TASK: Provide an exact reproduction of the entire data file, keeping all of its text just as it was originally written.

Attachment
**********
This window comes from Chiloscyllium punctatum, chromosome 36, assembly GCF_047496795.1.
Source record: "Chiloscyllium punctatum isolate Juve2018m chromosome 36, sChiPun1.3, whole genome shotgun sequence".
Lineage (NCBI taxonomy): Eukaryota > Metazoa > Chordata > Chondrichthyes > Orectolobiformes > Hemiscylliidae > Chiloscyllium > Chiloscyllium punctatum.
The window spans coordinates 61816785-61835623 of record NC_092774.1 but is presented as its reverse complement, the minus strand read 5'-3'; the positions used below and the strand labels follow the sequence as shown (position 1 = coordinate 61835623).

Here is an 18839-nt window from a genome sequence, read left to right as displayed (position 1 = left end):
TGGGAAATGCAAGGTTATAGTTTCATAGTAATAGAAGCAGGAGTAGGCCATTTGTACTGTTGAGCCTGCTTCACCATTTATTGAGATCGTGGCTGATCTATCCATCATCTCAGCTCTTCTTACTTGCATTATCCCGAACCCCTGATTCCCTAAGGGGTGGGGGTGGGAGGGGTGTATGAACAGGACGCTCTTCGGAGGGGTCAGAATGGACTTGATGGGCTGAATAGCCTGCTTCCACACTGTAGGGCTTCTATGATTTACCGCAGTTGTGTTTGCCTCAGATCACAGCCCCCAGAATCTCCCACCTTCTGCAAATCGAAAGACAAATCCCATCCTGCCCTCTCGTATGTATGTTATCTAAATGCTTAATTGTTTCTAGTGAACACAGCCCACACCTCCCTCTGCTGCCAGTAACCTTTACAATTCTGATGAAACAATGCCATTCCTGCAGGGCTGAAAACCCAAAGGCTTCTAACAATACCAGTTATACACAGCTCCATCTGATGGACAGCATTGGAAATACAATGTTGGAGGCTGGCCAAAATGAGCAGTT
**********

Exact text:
This window comes from Chiloscyllium punctatum, chromosome 36, assembly GCF_047496795.1.
Source record: "Chiloscyllium punctatum isolate Juve2018m chromosome 36, sChiPun1.3, whole genome shotgun sequence".
Lineage (NCBI taxonomy): Eukaryota > Metazoa > Chordata > Chondrichthyes > Orectolobiformes > Hemiscylliidae > Chiloscyllium > Chiloscyllium punctatum.
The window spans coordinates 61816785-61835623 of record NC_092774.1 but is presented as its reverse complement, the minus strand read 5'-3'; the positions used below and the strand labels follow the sequence as shown (position 1 = coordinate 61835623).

Here is an 18839-nt window from a genome sequence, read left to right as displayed (position 1 = left end):
TGGGAAATGCAAGGTTATAGTTTCATAGTAATAGAAGCAGGAGTAGGCCATTTGTACTGTTGAGCCTGCTTCACCATTTATTGAGATCGTGGCTGATCTATCCATCATCTCAGCTCTTCTTACTTGCATTATCCCGAACCCCTGATTCCCTAAGGGGTGGGGGTGGGAGGGGTGTATGAACAGGACGCTCTTCGGAGGGGTCAGAATGGACTTGATGGGCTGAATAGCCTGCTTCCACACTGTAGGGCTTCTATGATTTACCGCAGTTGTGTTTGCCTCAGATCACAGCCCCCAGAATCTCCCACCTTCTGCAAATCGAAAGACAAATCCCATCCTGCCCTCTCGTATGTATGTTATCTAAATGCTTAATTGTTTCTAGTGAACACAGCCCACACCTCCCTCTGCTGCCAGTAACCTTTACAATTCTGATGAAACAATGCCATTCCTGCAGGGCTGAAAACCCAAAGGCTTCTAACAATACCAGTTATACACAGCTCCATCTGATGGACAGCATTGGAAATACAATGTTGGAGGCTGGCCAAAATGAGCAGTT